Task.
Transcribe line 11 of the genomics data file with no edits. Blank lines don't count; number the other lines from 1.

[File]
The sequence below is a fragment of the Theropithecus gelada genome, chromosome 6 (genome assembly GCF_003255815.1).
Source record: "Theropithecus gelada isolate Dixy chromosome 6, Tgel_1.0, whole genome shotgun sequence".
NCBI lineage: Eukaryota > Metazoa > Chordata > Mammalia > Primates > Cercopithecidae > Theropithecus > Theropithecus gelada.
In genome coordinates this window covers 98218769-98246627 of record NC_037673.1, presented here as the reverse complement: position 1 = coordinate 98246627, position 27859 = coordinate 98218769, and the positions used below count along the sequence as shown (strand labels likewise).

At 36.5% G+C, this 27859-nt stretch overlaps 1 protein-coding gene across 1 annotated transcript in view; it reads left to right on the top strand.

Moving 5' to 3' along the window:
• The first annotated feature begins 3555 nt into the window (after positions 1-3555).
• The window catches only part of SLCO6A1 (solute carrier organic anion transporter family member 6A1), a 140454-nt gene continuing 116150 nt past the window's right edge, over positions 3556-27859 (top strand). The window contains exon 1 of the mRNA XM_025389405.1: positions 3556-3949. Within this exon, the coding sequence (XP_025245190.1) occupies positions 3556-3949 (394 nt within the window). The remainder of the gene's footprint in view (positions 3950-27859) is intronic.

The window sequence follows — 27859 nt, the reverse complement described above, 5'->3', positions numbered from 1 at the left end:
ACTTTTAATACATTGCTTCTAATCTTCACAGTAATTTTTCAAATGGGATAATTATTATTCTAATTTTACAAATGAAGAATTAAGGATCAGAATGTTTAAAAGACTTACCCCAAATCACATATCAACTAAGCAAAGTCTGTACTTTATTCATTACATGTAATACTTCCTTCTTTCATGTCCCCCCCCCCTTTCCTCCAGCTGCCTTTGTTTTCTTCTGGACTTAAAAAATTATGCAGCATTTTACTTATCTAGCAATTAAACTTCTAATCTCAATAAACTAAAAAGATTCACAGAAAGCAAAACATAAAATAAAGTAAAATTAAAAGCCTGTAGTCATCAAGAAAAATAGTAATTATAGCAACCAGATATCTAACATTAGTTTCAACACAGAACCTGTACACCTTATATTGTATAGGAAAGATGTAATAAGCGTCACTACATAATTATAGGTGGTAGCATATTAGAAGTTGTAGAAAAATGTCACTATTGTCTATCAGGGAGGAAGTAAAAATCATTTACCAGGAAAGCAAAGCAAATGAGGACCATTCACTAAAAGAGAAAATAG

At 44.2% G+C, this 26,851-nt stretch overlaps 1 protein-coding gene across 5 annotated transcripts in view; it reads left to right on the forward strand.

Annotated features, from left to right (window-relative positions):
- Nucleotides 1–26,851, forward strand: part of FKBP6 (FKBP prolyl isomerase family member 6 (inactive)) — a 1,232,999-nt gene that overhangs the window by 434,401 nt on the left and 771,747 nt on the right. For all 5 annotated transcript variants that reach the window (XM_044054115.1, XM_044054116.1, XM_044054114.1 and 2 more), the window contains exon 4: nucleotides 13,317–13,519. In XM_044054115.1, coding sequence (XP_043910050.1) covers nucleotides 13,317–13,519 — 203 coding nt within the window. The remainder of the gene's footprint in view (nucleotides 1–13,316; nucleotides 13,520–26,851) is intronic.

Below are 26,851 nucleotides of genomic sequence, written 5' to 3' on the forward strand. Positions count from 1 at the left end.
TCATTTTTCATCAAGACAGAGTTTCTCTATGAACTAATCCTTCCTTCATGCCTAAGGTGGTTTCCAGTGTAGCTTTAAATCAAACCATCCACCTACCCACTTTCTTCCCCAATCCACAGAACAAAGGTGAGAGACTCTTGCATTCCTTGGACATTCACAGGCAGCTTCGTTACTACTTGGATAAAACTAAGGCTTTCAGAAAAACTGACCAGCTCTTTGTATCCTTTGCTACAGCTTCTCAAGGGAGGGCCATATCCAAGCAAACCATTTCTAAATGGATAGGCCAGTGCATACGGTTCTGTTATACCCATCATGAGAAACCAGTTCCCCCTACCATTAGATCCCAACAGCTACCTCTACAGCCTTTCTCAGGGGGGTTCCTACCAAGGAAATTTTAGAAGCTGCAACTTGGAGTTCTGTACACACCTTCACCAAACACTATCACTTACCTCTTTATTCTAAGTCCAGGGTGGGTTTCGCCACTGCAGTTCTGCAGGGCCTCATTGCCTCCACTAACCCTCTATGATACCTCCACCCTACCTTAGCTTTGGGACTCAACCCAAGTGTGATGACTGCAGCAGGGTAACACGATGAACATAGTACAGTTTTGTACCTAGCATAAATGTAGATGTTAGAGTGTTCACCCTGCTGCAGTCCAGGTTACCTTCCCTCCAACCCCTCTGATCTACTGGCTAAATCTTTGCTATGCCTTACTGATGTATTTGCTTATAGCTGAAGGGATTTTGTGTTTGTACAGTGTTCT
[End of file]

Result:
At 44.2% G+C, this 26,851-nt stretch overlaps 1 protein-coding gene across 5 annotated transcripts in view; it reads left to right on the forward strand.